Tuesday, May 31, 2011

Best Practices on Clustering

  • Detailed planning is critical to the success of every SQL Server cluster installation. Fully plan the install before performing the actual install.
  • An expensive cluster is of little value if the supporting infrastructure is not also fault tolerant. or example, don’t forget power redundancy, network redundancy, etc.
  • Run only a single instance of SQL Server per node. Whether you have two or eight nodes in your cluster, leave one node as a failover node.
  • Cluster nodes must not be domain controllers, and all nodes must belong in the same domain and should have access to two or more domain controllers.
  • All cluster hardware must be on the Microsoft Windows Clustering Hardware Compatibility List, and certified to work together as part of a cluster.
  • Since clustering is not designed to protect data (only SQL Server instances), the shared storage device used by the cluster must incorporate fault tolerant technology. Consider log shipping or mirroring to further protect your production databases.
  • When initially installing Windows and SQL Server Clustering, be sure that all drivers and software are up-to-date, including the latest service packs or hot fixes.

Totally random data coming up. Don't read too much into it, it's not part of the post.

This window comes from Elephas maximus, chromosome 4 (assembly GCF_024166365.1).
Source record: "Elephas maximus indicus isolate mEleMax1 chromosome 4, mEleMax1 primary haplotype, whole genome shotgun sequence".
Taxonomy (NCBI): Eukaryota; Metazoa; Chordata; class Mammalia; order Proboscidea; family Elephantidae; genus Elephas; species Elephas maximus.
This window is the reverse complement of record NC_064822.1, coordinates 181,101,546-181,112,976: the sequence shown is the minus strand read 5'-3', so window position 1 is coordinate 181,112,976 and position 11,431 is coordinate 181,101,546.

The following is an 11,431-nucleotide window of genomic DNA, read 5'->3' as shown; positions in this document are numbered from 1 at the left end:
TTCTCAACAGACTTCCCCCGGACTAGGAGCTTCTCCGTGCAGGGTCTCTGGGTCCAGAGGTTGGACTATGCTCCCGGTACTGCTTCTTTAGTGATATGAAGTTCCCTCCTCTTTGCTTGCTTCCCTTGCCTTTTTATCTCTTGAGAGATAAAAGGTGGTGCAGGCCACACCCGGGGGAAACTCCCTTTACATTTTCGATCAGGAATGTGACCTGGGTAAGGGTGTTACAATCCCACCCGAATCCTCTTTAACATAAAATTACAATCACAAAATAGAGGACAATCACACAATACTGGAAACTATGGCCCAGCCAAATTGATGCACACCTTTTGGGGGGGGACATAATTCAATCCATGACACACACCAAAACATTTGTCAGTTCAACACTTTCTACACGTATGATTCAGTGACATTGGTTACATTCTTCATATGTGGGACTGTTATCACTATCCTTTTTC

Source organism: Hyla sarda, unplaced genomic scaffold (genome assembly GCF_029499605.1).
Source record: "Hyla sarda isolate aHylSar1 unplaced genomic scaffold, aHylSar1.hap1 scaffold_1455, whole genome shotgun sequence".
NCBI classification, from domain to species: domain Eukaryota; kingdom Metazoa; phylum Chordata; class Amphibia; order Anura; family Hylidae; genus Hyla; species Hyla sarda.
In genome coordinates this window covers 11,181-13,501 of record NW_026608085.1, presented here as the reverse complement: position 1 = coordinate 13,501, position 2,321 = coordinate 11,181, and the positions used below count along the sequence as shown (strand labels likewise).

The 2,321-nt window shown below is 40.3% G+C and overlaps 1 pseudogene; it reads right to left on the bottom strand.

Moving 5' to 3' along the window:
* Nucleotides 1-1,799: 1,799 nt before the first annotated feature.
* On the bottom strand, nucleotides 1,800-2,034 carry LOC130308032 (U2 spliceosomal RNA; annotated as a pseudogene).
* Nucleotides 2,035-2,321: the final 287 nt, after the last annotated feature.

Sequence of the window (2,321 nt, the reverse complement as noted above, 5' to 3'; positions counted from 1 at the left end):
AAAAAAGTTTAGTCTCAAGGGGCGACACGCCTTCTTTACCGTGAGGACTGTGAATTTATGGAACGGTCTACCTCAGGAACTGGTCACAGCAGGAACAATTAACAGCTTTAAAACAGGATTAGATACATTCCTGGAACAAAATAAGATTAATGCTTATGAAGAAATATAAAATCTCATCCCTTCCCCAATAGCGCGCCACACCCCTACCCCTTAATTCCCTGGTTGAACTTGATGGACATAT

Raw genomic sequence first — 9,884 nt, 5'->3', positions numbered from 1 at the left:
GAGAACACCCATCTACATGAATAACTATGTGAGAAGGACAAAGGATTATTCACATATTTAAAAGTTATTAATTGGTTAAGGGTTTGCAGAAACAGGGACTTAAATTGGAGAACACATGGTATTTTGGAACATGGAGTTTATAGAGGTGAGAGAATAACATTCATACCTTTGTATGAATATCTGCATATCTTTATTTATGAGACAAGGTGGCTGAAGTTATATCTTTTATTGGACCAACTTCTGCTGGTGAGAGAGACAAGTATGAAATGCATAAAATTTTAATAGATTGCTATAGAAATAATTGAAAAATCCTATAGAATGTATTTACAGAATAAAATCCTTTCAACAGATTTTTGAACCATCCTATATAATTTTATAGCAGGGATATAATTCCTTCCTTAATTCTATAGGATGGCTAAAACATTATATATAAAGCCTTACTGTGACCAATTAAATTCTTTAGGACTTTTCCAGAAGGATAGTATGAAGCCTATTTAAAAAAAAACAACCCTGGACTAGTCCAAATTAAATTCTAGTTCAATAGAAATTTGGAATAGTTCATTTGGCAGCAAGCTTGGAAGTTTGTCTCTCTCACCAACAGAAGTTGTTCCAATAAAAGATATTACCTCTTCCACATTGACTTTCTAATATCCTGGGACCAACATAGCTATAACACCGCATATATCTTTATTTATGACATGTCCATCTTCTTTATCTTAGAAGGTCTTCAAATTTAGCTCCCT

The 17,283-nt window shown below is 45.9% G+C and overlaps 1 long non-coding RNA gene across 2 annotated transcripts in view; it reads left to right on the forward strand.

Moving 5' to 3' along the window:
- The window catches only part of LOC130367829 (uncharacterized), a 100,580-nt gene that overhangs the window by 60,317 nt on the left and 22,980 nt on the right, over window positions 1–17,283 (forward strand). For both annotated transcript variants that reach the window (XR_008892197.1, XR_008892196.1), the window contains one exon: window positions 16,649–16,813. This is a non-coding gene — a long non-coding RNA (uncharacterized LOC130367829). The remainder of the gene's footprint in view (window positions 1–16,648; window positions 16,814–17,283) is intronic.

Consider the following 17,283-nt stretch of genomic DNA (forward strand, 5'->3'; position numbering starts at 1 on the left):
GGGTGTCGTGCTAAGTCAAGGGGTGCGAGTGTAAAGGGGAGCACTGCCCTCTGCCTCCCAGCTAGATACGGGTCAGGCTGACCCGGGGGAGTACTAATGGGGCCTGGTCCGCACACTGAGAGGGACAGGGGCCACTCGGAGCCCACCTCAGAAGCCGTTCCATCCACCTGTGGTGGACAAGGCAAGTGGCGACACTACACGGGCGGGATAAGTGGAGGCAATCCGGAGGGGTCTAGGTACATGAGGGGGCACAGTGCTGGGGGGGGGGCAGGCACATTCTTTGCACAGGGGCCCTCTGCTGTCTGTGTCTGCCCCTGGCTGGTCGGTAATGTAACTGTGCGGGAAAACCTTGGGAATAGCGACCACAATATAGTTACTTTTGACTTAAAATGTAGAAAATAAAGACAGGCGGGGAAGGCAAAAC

• Each node of a cluster should have identical hardware, drivers, software, and configuration settings.
  • Fiber channel shared arrays are preferred over SCSI, and Fiber channel has to be used if you include more than two nodes in your cluster.
  • The Quorum drive must be on its own fault-tolerant, dedicated, logical drive.
  • Once the cluster has been installed, test it thoroughly for every possible failure scenario.
  • Do not run antivirus or antispyware on a SQL Server cluster.
  • If you need to reconfigure any Windows or SQL Server clustering configuration options, such as IP addresses or virtual names, you will need to uninstall clustering and then reinstall it.
  • Monitor active production clusters on a daily basis, looking for any potential problems. Periodically test failover on production servers to ensure all is working well.
  • Once you have a stable SQL Server Cluster running, be very leery about making any changes to it, whatsoever.

No comments: